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In theory, the government wants everyone to save up as much as possible for retirement so that citizens don't end up starving when they're no longer able to work. But in practice there is a limit of how much you can contribute to your pension fund (401k/Roth), which discourages people from saving up as much as possible.

What's the rationale behind this? Why not let people contribute more than $19k/year to their 401k?

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    Keep in mind, you can contribute more. One can do a Roth or back door Roth (when above thresholds), and for those north of 50, they can do catch up contributions. No matter, one can simply direct towards a taxable account once those other options are exhausted. Less than 10% of the population contribute the max to their 401K. – Pete B. May 7 at 10:38
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    The classic "contribute more" option is a whole life insurance policy, which people basically use as a savings account since it's not taxed. Weird stuff I'll admit... – rogerdpack May 7 at 16:40
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    @rogerdpack: "contribute the max" makes sense in the scenario of saving up for house purchase; many 401Ks allow the person to borrow up to 50% of balance to buy a house (tax-efficiently, at a low interest rate) , so long as they remain an employee. – smci May 8 at 4:08
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    Is $19K a year not enough to avoid starvation? – Paul D. Waite May 8 at 8:38
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    A better question is, "Why are IRAs limited to only $6,000 (plus $1,000 for catch-up)?" – RonJohn May 8 at 18:28
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What's the rationale behind this? Why not let people contribute more than $19k/year to their 401k?

Retirement accounts are tax-advantaged, removing the caps would benefit the wealthier end of the spectrum and decreases tax revenue. The caps keep the retirement account benefits in line with other progressive tax policies.

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When the 401k was originally made in 1978, the tax-deferred route was the only one possible, so money would remain invested and untaxed until it is withdrawn. There was a concern that this would provide a misincentive for people to hide their high salary income from the progressive income tax regulation. At its core, this incentive delays the taxing and ongoing exchange of that money until it's removed from the market. While this provides economic investment to the economy, it does not provide economic growth or the taxable exchange of goods.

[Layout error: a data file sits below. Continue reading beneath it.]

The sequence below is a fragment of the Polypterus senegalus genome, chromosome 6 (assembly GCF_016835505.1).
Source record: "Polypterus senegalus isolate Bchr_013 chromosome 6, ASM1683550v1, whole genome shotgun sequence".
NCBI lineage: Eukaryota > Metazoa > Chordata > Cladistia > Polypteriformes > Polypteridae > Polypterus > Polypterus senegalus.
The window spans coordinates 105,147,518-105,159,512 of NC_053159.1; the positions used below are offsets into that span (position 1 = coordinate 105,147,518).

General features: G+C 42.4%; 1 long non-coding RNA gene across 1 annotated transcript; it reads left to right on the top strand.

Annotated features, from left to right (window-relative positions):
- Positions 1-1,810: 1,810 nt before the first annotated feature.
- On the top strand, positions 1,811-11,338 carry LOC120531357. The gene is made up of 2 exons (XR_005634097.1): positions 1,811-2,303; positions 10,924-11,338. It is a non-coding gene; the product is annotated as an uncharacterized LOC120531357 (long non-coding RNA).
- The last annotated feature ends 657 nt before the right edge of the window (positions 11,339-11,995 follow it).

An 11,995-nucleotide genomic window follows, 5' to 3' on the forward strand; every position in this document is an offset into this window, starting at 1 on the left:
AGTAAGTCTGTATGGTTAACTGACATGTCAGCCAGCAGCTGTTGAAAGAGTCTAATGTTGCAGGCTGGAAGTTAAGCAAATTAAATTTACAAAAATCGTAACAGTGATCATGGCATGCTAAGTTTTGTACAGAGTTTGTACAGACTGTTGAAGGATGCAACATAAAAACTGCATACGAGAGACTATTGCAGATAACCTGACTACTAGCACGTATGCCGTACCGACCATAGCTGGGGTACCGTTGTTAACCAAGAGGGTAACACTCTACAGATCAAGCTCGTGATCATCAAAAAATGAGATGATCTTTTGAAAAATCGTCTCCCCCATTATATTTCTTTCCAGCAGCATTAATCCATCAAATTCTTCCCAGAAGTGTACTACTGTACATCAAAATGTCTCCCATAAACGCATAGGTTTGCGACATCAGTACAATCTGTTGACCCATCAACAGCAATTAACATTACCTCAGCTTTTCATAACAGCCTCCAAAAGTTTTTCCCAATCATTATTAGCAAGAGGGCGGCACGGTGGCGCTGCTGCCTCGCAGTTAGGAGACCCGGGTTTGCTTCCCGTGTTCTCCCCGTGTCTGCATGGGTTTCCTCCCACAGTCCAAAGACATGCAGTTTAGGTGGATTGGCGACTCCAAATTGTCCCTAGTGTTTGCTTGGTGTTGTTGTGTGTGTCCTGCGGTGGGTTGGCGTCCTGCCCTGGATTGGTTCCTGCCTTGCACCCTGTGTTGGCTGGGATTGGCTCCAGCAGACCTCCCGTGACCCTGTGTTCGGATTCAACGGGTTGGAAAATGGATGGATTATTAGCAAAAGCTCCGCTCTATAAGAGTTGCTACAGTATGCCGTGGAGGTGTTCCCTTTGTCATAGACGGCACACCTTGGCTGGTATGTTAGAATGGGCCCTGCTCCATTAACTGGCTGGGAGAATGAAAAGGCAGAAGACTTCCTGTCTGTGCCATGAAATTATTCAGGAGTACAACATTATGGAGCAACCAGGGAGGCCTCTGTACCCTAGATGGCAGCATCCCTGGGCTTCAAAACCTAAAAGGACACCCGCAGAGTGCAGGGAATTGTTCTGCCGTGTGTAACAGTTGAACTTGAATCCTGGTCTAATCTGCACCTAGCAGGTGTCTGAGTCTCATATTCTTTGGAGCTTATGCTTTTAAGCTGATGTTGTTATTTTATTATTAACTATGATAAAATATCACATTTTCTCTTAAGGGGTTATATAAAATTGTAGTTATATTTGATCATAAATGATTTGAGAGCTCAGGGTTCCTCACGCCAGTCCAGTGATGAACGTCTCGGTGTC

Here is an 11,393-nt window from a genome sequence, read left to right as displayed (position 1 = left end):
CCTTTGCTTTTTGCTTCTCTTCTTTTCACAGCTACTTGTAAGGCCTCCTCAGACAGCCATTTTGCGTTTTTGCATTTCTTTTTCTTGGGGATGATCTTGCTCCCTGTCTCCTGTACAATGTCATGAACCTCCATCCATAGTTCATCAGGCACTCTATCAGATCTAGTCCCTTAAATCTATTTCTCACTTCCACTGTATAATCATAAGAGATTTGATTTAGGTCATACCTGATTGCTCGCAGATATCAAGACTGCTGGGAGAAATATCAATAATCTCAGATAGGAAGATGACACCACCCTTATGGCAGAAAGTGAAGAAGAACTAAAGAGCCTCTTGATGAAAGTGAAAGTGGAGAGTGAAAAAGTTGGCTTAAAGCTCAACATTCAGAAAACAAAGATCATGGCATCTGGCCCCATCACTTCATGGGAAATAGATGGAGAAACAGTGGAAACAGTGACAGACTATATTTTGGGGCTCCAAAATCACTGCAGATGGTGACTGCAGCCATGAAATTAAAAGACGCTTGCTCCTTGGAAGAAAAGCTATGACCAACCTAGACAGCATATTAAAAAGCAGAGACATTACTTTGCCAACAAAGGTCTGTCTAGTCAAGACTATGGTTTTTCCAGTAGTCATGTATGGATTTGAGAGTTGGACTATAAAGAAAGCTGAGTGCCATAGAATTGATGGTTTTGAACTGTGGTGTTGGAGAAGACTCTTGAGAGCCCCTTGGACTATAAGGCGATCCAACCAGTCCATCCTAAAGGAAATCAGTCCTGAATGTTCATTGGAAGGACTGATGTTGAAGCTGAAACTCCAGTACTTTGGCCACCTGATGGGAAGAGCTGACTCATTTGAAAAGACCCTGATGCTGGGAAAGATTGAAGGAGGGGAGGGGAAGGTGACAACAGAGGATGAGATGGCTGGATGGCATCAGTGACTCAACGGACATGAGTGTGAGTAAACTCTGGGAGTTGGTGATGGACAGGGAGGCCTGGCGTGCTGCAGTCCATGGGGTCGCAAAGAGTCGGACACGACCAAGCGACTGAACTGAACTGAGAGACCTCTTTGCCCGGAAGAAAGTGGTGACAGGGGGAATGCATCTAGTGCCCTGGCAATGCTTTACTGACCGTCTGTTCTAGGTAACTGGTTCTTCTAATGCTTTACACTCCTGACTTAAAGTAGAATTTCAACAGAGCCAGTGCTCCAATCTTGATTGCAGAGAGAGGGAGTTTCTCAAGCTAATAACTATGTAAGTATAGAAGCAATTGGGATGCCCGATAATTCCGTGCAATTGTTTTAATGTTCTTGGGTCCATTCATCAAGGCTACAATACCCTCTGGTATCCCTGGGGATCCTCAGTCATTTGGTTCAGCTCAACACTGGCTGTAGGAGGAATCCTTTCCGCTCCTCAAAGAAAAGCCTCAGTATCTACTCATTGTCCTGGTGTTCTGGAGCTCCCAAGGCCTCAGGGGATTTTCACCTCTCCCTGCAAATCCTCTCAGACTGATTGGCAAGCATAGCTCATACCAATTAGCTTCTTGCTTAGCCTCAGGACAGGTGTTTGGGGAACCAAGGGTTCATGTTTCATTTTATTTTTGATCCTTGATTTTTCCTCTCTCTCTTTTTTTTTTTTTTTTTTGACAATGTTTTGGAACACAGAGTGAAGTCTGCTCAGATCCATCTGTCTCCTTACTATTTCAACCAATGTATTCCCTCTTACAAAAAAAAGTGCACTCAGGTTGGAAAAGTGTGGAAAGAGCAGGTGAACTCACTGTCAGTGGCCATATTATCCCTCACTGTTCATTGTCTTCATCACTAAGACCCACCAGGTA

The government does not want its citizens to save as much as possible. It wants them to save just enough to not be displaced by economic hardship, and to spend everything else.

In theory, the government needs money to operate, and a portion of that money should come from the exchange of monetary goods/services (to maintain faith in the currency). While one concern of the government might be that citizens do not prepare their finances for an uncertain economic future, the government as a whole is likely more concerned with having too many economic misincentives that would hinder the funding and expansion of government services.

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In addition to the tax benefits that retirement accounts receive (favoring people with high incomes if there was no cap), what exists currently is dictated by current policy of policymakers. So your question about the "government wants" is determined by who is the current policymaker.

In theory, the government wants everyone to save up as much as possible for retirement so that citizens don't end up starving when they're no longer able to work.

For instance, if we had MMT policymakers, spending equals income (a government that prints its own currency can't run out of money), so savings wouldn't necessarily be favored over directly injecting money for people without money. And if people "ran out" of money, they could create more and give it to people since spending equals income and no money printed would be lost.

In fact, if MMT is passed, retirement accounts may be changed by future policymakers because are these necessary in this environment?

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    This is the real reason. There's no reason that the cap couldn't be indexed (in reverse) to income - for example, below 3X poverty line: no limit, above $500,000 annual, zero contribution allowed. – Carl Witthoft May 7 at 14:24
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    @CarlWitthoft: Mathematically, you can do whatever you like. But I'm missing the intent of your proposal. It seems to heavily penalize people who have a variable income. In the years where they could afford to fund their 401K, you would forbid it, but you'd allow it.when they don't actually have the money. – MSalters May 7 at 15:37
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I'm not sure that this actually has much to do with progressivity, as the other answers imply. The fact that 401(k)s are tax-advantaged encourages savings (good) but also decreases tax revenue (bad, from the government's perspective). The latter effect would be bad (for the government's ability to spend) even if policymakers ignored both normative distributional goals and the factual progressivity of the existing tax code. The government probably just caps the contribution in order to balance these two effects and encourage savings while still maintaining sufficient revenue.

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